I used to work in agencies quite a lot & it was pretty common to just take a copy of the production DB.
I don't think I've ever worked on a project which was amazing. I'm going to show you a very cool trick I've started doing which I think is the way to go.
So know we know the pain we're trying to avoid, how do we do it?
These are the ones you'd find in you `db/seeds.rb` file. The files can become very big pretty fast. I've seen them broken up into smaller files before Sometimes they might if statements to handles different environments and whatnot.
We all know faker? I find fuzz testing in development is kind of nice to find weird use cases. If I don't use Faker, I normally end up rolling my face over the keyboard. It make me think about the HTML components I'm designing.
I like this, especially in development environments
You can also take it to the next level, and use the data you'll use in your tests to the mess with your app. When I was experimenting with this, I found this command.
So I wondered what would happen if I just used these instead! I generally have pretty flushed out factories, which are good representations of my expected data.
I'm really liking this approach! ThoughtBot doesn't encourage this, but I've been using it a little & I really like it. The happy side effect I'm noticing it is: - Easier to write tests, as I'm looking at what the test will see. - I'm more incentivised to make working factories. I think if your app is simple, and you're starting fresh this could be a valid approach.
But what if you're picking up a project where there is nothing? Or the database is intense! Evil Martians have this pretty cool library for taking snapshots of user data & the relationships. So potentially you could automate a subset of data to be available for your local development & review apps. Potentially you could also run this in a way where you can log who is requesting what data, weather via version control or something else. I started using this in a project with a 8GB database recently which had a real mess of a database. We ended up using it to create a dump of our DB, which took about ~20 minutes to run & then we used our local machines.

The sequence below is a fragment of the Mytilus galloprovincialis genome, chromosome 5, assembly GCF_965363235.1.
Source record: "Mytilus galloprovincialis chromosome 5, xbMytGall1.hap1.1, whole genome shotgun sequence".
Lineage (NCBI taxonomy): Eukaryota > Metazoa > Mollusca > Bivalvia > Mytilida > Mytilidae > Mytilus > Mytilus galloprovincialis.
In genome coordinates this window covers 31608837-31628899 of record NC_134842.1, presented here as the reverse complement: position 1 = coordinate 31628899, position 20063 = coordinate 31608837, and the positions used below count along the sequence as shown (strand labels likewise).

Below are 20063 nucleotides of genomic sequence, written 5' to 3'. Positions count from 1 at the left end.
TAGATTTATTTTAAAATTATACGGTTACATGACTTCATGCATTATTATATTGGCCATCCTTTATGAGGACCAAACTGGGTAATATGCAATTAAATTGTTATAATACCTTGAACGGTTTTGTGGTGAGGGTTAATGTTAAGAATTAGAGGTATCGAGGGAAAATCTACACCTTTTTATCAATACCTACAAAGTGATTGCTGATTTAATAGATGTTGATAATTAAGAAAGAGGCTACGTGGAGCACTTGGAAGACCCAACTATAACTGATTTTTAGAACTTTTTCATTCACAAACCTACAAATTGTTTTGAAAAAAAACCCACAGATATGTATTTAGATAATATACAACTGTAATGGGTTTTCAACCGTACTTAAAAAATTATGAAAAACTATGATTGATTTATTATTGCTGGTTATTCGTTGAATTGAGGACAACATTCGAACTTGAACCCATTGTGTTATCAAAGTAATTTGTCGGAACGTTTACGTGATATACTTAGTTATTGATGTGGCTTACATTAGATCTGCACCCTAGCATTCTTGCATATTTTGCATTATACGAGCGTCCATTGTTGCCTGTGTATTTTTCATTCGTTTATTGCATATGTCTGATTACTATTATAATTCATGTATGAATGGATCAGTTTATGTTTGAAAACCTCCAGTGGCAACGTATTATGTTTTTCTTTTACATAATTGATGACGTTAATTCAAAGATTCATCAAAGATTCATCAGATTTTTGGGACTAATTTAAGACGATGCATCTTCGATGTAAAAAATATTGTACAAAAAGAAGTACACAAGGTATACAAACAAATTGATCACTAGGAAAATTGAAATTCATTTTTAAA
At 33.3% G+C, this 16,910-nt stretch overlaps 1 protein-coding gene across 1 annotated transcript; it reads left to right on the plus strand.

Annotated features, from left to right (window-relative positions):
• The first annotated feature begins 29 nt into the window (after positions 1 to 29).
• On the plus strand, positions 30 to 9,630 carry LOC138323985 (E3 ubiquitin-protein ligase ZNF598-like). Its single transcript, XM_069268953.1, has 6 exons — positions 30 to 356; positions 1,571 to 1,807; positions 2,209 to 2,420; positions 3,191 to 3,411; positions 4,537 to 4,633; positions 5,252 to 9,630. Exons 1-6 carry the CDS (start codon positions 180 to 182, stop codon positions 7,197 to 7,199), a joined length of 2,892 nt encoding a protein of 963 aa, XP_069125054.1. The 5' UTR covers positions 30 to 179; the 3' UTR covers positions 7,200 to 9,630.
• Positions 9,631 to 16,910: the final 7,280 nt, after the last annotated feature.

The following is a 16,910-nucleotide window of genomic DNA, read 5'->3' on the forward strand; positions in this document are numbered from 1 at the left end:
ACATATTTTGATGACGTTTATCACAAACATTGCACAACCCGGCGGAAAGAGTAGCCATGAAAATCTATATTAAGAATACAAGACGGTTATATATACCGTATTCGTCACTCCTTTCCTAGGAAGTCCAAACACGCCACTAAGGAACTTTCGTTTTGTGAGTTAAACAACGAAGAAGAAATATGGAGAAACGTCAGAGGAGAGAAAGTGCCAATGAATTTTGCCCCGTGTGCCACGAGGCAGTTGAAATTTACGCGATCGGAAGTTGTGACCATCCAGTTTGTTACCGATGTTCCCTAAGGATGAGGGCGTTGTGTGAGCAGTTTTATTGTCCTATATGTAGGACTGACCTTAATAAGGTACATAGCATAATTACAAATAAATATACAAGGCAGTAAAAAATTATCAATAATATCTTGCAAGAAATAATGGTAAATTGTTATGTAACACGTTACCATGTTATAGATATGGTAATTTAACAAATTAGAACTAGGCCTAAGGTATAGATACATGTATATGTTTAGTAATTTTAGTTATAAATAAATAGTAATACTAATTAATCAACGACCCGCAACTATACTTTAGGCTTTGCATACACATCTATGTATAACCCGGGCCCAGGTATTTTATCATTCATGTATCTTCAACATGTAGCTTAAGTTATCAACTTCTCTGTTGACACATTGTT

Sometimes I find data is the same in all environments, but is in the database. So lets say you have a user with a Plan relationship. The plans are all the same for each environment.
So what if we pulled all the data from that table & put it into a Struct Along with some helper methods
Then rewrote our model to look like this. We avoid having to touch the database for this information, plus it's now the same across all environments. Plus all the data changes are in version control.
DO IT!! I started just adding a file where I'd call the load_seed function with the various ENVs which do stuff & I'd just check stuff happens in my database. It doesn't have to be anything fancy, but it will pick up on any whoopsies. I seriously love this test in my code, it picks up some really random mistakes sometimes.
Plus as I use FactoryBot for my seeds right now, I often call the linter as part of the test suite. It's a really cool! From Factories I'm going to write anyway, I'm able to use them more effectively.
How do you know when we've made good seeds? Most developers won't tell you something is wrong, we're all frogs will sit in boiling water sometimes.
Instead, look at measurable behaviour! - Developers touching prod is bad - Making problems obvious quickly is a win. - Are developers committing schema changes which aren't real! - This is more for Product Owners, but are they going to preview environments & looking at stuff? Or are they testing in prod?
So what should we be doing? So you should be using seeds, they're a good foundation for any app.
Make a project better